The 2020 IPO pipeline is about to burst open - despite a bunch of downers from 2019. One Medical ($PRIVATE:ONEMEDICAL) made its market debut Friday January 31, after pricing at the lower end of its' range. Still, IPOs - and startups - are back with investors.
And, it's on a tear: One Medical job postings are up more than 85% over the last 12 months, according to alternative data.
One Medical's job postings chart paints a far more optimistic picture of its outlook than 2019 market debuts from Lyft, Uber, or WeWork. Each of those startups was forced to reduce headcount, or job openings, or both as they were forced to recalibrate growth plans as market expectations began to take priority over mounting quarterly losses.
One Medical runs in nine cities but plans to expand to other markets, according to its S-1. And, as that happens, both of the charts above should signal growth. Because so many younger consumers of healthcare don't have (or, choose not to have) a primary care physician, One Medical's addressable market is big - and growing. Even in spite of LinkedIn ($MSFT) Headcount falling a bit at the end of 2019 - not due to layoffs, but to what appeared to be a system-wide elimination of duplicate accounts and bots - but One Medical staffing figures still reflect YoY growth of nearly 25%.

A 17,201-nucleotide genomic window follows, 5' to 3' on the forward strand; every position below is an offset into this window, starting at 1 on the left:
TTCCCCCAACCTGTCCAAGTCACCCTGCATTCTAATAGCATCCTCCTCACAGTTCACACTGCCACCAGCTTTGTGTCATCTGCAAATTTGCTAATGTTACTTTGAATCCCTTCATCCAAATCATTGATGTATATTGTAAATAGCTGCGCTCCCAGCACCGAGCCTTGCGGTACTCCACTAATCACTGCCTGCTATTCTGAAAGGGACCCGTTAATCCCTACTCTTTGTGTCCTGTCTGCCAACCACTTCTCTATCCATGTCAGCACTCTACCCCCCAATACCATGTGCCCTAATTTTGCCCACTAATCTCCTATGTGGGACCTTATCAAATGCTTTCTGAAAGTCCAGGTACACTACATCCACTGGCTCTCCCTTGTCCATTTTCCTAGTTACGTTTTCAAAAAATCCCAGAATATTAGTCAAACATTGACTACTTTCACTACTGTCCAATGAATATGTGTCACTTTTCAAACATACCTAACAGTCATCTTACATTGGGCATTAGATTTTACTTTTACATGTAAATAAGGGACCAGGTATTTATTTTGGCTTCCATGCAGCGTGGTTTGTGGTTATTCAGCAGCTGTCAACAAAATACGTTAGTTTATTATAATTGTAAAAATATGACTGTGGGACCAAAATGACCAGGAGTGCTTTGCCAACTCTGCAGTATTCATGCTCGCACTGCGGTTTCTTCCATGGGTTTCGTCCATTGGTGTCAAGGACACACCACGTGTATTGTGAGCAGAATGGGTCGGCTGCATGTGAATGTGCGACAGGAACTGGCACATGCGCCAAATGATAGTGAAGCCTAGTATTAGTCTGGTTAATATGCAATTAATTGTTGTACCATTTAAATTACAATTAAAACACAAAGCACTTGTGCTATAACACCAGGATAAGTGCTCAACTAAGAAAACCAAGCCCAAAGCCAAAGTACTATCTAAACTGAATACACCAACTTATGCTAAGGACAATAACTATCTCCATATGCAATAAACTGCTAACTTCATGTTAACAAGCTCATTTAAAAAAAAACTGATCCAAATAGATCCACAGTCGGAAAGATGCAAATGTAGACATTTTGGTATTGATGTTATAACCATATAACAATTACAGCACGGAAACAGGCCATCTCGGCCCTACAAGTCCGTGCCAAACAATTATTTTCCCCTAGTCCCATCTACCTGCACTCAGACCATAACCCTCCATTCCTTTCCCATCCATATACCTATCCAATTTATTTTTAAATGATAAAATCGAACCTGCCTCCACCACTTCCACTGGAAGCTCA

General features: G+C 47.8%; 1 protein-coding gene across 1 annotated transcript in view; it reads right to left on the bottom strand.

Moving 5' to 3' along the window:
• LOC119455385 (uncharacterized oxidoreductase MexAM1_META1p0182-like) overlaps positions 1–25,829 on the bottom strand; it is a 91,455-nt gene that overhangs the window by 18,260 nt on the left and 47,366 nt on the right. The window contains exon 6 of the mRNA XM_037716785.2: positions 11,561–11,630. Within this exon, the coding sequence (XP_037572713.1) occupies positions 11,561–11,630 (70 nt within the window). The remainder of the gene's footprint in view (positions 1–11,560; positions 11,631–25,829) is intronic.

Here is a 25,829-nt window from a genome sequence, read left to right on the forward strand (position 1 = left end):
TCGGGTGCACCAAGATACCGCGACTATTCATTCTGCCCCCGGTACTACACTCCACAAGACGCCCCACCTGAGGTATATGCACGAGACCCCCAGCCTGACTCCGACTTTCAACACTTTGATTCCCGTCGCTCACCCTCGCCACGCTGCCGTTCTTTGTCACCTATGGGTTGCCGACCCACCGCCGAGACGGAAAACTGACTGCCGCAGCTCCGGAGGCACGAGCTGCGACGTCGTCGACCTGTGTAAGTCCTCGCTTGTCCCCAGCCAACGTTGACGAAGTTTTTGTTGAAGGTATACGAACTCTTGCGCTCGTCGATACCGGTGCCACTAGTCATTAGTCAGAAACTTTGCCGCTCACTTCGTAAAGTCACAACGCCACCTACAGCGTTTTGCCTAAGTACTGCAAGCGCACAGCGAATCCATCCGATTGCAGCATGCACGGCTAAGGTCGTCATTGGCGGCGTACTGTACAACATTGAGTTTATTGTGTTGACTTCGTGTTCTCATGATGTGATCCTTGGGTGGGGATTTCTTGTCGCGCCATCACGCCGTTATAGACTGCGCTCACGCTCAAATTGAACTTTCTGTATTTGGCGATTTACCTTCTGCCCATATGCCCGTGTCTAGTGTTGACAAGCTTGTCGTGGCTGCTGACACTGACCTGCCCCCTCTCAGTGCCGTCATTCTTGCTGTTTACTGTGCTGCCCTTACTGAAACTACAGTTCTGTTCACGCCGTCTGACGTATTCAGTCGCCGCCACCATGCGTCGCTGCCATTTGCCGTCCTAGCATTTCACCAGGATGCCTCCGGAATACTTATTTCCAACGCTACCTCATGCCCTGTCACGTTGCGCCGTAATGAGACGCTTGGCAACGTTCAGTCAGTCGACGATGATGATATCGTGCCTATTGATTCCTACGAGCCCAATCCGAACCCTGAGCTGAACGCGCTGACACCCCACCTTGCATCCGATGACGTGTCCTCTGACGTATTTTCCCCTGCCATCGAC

2020's IPO pipeline is loading up with startups and disruptive concepts galore; there's Topgolf ($PRIVATE:TOPGOLF), which successfully melded together the concepts of a driving range, and a bar, and video games, all into one appetizing offering. Consumer staple Reynolds ($PRIVATE:REYNOLDSGROUPHOLDINGS) will likely wrap up an offering in the months ahead; and for those still bent on buying into the next big disruptor, sleep startup Casper's ($PRIVATE:SLEEPCASPER) mattress IPO is also expected in early 2020.
About the Data:
Thinknum tracks companies using the information they post online - jobs, social and web traffic, product sales, and app ratings - and creates data sets that measure factors like hiring, revenue, and foot traffic. Data sets may not be fully comprehensive (they only account for what is available on the web), but they can be used to gauge performance factors like staffing and sales.